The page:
Tag Archives: Tibetans

Natural selection yes, but for what?

Groups across the political spectrum don’t like the idea that natural selection operates on us. The left because of the monstrosities produced by social Darwinism and eugenics. The devout because we have supposedly been formed by the creator in his image and further perfection is blasphemous.

Like it or not, there is excellent evidence for natural selection occurring in humans. One of the best is natural selection for the lactase gene.

People with lactose intolerance have nothing wrong with the gene for lactase which breaks down the sugar lactose found in milk.  Babies have no problem with breast milk.  The enzyme (lactase)  produced from the gene is quite normal in all of us; no mutations are found in the lactose protein.  However 10,000 years ago and earlier, cattle were not domesticated, so there was no dietary reason for a human weaned from the breast to make the enzyme.  In fact continuing to use energy to make the enzyme something it would never get to act on is wasteful. The genomes of our ancient ancestors had figured this out.   The control region (lactase enhancer) for the lactase gene is 14,000 nucleotides upstream from the gene itself, and back then it shut off after age 8.  After domestication of cattle 10,000 or so years ago, so that people could digest milk their entire lives a mutation arose changing cytosine to thymine in the enhancer. It spread like wildfire because back then our ancestors were in a semi-starved state most of the time, and carriers of the mutation had better nutrition.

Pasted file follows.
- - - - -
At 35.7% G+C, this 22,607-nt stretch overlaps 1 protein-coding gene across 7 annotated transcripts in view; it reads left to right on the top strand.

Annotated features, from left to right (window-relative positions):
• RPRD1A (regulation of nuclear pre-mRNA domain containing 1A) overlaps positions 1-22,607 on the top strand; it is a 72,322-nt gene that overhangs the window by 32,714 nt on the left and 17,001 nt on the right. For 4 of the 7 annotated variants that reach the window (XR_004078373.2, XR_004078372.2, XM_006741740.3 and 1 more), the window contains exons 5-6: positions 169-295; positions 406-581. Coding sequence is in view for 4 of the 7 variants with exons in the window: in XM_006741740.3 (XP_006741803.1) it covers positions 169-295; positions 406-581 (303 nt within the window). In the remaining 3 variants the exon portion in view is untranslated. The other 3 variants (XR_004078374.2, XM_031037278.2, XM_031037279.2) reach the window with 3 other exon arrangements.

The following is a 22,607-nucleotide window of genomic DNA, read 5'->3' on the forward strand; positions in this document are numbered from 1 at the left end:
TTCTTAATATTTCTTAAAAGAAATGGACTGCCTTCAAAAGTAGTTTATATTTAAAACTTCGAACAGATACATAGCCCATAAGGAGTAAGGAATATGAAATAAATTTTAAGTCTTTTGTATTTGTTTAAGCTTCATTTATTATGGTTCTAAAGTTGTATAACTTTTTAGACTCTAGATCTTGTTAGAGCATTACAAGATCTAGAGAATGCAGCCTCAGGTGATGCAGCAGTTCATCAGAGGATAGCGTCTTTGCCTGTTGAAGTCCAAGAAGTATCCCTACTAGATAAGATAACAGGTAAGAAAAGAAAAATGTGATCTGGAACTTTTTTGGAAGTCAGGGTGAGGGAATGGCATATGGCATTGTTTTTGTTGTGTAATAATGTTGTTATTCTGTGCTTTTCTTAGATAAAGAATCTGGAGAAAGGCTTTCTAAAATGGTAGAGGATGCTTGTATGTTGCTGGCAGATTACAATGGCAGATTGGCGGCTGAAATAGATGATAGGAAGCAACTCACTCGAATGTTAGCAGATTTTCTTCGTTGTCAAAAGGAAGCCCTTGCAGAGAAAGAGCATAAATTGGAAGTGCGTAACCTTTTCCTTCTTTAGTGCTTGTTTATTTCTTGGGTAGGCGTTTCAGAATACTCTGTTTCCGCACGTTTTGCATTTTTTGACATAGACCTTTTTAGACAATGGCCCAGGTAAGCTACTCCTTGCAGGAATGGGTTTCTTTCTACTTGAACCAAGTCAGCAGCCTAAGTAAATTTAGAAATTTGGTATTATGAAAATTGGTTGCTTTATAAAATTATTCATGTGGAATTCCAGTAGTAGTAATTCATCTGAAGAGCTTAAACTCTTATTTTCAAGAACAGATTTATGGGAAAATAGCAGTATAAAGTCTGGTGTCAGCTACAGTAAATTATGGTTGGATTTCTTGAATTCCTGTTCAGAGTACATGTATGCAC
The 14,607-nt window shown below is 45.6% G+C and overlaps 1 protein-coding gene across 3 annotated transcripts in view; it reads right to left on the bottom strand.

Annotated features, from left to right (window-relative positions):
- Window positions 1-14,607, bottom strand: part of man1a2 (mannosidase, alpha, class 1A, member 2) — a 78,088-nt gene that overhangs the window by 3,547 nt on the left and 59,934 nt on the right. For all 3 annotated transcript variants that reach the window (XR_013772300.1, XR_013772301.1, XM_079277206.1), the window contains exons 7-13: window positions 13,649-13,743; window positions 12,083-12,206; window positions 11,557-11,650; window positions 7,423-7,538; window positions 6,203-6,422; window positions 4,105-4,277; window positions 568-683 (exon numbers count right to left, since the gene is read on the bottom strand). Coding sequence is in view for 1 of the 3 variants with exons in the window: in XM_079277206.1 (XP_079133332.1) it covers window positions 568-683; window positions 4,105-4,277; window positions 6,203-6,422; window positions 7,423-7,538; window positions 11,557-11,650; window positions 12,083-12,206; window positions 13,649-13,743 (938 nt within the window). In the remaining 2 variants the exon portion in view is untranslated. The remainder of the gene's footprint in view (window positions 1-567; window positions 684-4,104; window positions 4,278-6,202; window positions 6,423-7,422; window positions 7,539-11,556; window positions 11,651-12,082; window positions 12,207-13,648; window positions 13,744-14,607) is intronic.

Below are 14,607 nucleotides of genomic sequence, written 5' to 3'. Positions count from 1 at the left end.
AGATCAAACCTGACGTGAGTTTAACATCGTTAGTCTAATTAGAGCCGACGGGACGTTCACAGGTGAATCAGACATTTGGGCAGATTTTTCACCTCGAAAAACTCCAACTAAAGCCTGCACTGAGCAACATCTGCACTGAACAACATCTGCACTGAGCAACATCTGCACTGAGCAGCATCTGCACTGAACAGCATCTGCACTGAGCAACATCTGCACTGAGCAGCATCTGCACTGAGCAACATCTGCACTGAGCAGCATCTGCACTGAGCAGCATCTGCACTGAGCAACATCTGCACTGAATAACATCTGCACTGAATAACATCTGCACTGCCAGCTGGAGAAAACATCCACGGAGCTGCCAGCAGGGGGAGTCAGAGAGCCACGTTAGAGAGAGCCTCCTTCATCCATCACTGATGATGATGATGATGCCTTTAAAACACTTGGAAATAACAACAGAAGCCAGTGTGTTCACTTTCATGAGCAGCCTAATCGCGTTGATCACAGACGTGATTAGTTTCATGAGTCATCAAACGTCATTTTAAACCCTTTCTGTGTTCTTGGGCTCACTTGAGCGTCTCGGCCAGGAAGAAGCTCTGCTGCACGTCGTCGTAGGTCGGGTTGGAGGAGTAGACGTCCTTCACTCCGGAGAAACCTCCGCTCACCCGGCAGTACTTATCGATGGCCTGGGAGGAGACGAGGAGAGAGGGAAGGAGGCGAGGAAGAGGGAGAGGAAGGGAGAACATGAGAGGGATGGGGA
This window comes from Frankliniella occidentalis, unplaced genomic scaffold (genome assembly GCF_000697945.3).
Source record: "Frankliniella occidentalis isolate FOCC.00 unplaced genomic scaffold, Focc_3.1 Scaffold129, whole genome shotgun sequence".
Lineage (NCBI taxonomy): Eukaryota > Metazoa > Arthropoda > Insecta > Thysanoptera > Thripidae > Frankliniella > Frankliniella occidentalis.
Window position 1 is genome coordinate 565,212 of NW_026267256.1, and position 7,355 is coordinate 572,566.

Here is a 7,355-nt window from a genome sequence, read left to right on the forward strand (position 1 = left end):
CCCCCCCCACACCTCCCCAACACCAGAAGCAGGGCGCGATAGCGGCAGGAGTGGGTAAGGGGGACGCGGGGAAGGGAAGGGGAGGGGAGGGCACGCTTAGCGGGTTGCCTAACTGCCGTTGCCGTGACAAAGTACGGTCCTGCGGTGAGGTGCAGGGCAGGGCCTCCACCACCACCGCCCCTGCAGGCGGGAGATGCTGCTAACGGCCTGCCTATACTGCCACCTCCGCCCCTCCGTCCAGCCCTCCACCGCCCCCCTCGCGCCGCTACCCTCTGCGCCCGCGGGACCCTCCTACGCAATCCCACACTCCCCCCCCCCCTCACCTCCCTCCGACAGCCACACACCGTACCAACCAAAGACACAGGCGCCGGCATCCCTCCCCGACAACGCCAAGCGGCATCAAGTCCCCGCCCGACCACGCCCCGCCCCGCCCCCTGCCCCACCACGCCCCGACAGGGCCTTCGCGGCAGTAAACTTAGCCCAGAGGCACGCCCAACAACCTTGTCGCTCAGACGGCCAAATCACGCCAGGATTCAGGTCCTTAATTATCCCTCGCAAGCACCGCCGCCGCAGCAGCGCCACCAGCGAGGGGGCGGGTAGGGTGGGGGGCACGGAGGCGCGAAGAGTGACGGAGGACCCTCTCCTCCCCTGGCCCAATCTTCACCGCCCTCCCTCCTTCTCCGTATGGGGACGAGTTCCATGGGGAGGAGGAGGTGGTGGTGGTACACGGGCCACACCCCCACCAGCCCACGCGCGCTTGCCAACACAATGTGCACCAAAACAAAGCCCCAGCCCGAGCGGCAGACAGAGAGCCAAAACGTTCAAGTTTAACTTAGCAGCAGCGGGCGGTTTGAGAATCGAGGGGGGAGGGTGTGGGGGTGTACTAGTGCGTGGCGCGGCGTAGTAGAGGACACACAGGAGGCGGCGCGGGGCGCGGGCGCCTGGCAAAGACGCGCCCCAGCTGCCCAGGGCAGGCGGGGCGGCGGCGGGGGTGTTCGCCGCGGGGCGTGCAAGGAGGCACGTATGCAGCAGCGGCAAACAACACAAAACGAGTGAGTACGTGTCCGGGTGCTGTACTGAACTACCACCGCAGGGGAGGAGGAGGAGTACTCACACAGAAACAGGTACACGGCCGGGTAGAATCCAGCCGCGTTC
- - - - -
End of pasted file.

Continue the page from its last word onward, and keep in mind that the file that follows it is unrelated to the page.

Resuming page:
Well that was the explanation until a recent paper [ Cell vol. 183 pp. 684 – 701 ’20 ]. It was thought that lacking the mutation you couldn’t use milk past age 8 or so. However sequencing of sites of the herdsmen of the steppes showed that they were using milk a lot (making cheese and yogurt) 8,000 years ago. Our best guess is that the mutation arose 4,000 years ago.

So possibly, the reason it spread wasn’t milk digestion, but something else. Nothing has changed the million nucleotide segment of our genome since the mutation arose — this implies that it was under strong positive natural selection. But for what?

Well, a million nucleotides codes for a lot of stuff, not just the lactase enzyme. Also there is evidence that people with the mutation is linked to metabolic abnormalities and diseases associated with decreased energy expenditure, such as obesity and type II diabetes, as well as abnormal blood metabolites and lipids.

The region codes for a microRNA (miR-128-1). Knocking it out in mice results in increases energy expenditure and improvement in high fat diet obesity. Glucose tolerance is also improved.

So it is quite possible that what was being selected for was the ‘thrifty gene’ miR-128-1 which would our semi-starved ancestors expend less energy and store whatever calories they met as fat.

In cattle a similar (syntenic) genomic region near miR-128-1 has also been under positive selection (by breeders) for feed efficiency and intramuscular fat.

So a mutation producing a selective advantage in one situation is harmful in another.

Another example — https://luysii.wordpress.com/2012/06/10/have-tibetans-illuminated-a-path-to-the-dark-matter-of-the-genome/